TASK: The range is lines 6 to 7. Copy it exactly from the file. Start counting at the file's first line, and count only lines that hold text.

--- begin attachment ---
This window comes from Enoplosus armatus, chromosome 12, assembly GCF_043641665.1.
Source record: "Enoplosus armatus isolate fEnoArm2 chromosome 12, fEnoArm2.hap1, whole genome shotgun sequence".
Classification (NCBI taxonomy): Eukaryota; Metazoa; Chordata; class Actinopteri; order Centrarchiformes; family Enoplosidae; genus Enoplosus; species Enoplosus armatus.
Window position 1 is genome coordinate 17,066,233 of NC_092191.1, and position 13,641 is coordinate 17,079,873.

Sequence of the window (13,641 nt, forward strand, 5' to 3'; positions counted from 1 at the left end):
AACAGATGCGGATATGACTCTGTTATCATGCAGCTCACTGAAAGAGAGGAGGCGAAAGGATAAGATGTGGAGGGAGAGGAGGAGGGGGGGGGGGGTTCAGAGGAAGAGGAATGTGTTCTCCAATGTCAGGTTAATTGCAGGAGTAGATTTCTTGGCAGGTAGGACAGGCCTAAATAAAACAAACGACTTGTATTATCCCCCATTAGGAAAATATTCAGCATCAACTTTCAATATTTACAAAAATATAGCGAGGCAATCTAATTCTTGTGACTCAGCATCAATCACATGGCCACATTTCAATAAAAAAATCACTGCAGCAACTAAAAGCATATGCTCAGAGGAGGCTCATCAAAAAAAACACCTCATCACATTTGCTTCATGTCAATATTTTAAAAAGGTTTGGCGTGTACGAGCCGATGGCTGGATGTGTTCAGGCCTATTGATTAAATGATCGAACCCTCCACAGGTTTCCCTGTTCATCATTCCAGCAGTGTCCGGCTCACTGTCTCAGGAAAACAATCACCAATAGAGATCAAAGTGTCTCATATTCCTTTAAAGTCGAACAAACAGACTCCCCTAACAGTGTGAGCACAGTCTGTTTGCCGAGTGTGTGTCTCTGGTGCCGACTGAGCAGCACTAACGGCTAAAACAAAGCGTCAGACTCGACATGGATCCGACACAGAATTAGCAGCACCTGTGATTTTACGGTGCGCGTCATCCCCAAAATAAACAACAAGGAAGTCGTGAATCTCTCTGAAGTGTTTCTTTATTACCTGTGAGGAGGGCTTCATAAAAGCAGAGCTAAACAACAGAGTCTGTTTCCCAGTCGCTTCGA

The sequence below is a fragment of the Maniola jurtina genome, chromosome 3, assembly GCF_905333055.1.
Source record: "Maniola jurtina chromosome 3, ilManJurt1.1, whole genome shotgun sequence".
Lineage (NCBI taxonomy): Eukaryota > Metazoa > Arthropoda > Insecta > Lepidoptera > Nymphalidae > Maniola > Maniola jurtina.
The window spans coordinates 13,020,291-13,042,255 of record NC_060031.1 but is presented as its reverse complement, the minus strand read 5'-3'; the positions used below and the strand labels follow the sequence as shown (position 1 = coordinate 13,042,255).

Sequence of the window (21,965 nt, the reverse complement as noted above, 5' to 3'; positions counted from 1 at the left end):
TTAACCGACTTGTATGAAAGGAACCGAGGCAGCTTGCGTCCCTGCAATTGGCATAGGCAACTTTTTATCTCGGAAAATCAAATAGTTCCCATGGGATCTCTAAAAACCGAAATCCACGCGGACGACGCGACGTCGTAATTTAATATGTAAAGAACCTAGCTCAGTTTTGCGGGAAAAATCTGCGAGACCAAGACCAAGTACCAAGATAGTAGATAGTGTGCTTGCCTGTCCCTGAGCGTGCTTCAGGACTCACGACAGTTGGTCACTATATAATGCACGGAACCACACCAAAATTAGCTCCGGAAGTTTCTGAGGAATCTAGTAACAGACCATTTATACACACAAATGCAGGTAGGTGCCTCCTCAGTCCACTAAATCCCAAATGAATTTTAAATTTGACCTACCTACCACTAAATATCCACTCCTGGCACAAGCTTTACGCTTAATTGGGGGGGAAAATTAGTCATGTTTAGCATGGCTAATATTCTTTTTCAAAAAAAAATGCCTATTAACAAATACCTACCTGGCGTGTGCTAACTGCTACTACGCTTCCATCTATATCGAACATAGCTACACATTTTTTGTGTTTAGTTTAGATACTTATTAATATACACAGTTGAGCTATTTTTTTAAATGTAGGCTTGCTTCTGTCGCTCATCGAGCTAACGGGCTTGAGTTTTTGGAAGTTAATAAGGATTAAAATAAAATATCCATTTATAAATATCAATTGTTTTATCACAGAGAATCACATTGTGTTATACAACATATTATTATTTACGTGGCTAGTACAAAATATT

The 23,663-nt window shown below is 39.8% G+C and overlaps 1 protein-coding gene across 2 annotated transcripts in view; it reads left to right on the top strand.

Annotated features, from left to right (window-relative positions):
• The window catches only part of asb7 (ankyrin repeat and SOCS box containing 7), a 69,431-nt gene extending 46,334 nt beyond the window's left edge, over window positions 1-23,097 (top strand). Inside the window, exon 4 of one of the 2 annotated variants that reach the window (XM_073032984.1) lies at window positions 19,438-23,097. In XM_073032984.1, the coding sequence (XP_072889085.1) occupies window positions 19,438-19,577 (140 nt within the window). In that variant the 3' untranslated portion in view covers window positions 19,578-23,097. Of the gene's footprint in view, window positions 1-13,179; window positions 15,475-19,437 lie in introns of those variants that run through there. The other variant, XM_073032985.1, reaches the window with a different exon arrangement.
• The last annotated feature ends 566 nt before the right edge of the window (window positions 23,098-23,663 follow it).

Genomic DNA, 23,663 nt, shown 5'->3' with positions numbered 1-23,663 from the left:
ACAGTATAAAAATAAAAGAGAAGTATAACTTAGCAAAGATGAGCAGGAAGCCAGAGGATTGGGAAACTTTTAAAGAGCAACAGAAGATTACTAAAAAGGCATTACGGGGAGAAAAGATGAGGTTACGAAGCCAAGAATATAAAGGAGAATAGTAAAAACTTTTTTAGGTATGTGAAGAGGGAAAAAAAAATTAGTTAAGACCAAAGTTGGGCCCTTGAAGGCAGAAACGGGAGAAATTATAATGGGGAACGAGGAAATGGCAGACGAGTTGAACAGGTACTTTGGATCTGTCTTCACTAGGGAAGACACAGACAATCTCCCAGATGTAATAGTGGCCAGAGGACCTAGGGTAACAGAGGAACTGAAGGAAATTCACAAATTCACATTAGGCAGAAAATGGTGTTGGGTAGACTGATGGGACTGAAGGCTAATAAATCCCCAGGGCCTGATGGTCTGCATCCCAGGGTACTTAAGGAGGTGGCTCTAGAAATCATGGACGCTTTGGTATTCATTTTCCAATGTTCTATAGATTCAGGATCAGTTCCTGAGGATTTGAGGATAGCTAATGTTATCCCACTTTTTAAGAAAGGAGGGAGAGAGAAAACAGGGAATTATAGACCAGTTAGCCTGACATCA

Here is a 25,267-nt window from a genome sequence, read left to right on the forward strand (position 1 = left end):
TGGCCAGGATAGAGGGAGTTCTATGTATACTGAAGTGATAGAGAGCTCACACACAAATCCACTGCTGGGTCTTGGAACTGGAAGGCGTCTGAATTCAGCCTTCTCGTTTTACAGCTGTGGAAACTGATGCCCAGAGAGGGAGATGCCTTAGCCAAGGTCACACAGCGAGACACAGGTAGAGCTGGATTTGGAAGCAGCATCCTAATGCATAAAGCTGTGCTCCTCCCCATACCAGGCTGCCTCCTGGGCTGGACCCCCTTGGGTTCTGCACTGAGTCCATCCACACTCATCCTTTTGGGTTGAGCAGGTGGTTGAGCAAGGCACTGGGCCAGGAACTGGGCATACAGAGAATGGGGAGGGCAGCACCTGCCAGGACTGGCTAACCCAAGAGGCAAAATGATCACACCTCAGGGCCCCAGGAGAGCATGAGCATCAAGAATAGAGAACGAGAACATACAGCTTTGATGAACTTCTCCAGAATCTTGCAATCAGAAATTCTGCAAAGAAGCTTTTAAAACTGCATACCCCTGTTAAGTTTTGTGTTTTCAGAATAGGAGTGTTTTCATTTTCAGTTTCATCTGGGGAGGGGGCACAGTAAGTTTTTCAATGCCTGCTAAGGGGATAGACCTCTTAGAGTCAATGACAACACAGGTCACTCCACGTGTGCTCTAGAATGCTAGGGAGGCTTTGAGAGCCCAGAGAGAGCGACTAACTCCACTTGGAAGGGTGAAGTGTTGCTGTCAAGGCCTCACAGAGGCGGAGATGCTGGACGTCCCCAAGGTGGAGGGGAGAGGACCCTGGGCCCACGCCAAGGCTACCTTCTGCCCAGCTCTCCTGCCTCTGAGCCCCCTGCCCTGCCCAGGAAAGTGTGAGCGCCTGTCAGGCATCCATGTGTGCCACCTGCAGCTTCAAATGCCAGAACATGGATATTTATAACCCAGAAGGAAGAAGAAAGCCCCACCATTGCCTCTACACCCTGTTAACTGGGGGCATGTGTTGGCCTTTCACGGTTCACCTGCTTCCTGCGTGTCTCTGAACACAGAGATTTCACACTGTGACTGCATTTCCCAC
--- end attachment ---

AACAGATGCGGATATGACTCTGTTATCATGCAGCTCACTGAAAGAGAGGAGGCGAAAGGATAAGATGTGGAGGGAGAGGAGGAGGGGGGGGGGGGTTCAGAGGAAGAGGAATGTGTTCTCCAATGTCAGGTTAATTGCAGGAGTAGATTTCTTGGCAGGTAGGACAGGCCTAAATAAAACAAACGACTTGTATTATCCCCCATTAGGAAAATATTCAGCATCAACTTTCAATATTTACAAAAATATAGCGAGGCAATCTAATTCTTGTGACTCAGCATCAATCACATGGCCACATTTCAATAAAAAAATCACTGCAGCAACTAAAAGCATATGCTCAGAGGAGGCTCATCAAAAAAAACACCTCATCACATTTGCTTCATGTCAATATTTTAAAAAGGTTTGGCGTGTACGAGCCGATGGCTGGATGTGTTCAGGCCTATTGATTAAATGATCGAACCCTCCACAGGTTTCCCTGTTCATCATTCCAGCAGTGTCCGGCTCACTGTCTCAGGAAAACAATCACCAATAGAGATCAAAGTGTCTCATATTCCTTTAAAGTCGAACAAACAGACTCCCCTAACAGTGTGAGCACAGTCTGTTTGCCGAGTGTGTGTCTCTGGTGCCGACTGAGCAGCACTAACGGCTAAAACAAAGCGTCAGACTCGACATGGATCCGACACAGAATTAGCAGCACCTGTGATTTTACGGTGCGCGTCATCCCCAAAATAAACAACAAGGAAGTCGTGAATCTCTCTGAAGTGTTTCTTTATTACCTGTGAGGAGGGCTTCATAAAAGCAGAGCTAAACAACAGAGTCTGTTTCCCAGTCGCTTCGA

The sequence below is a fragment of the Maniola jurtina genome, chromosome 3, assembly GCF_905333055.1.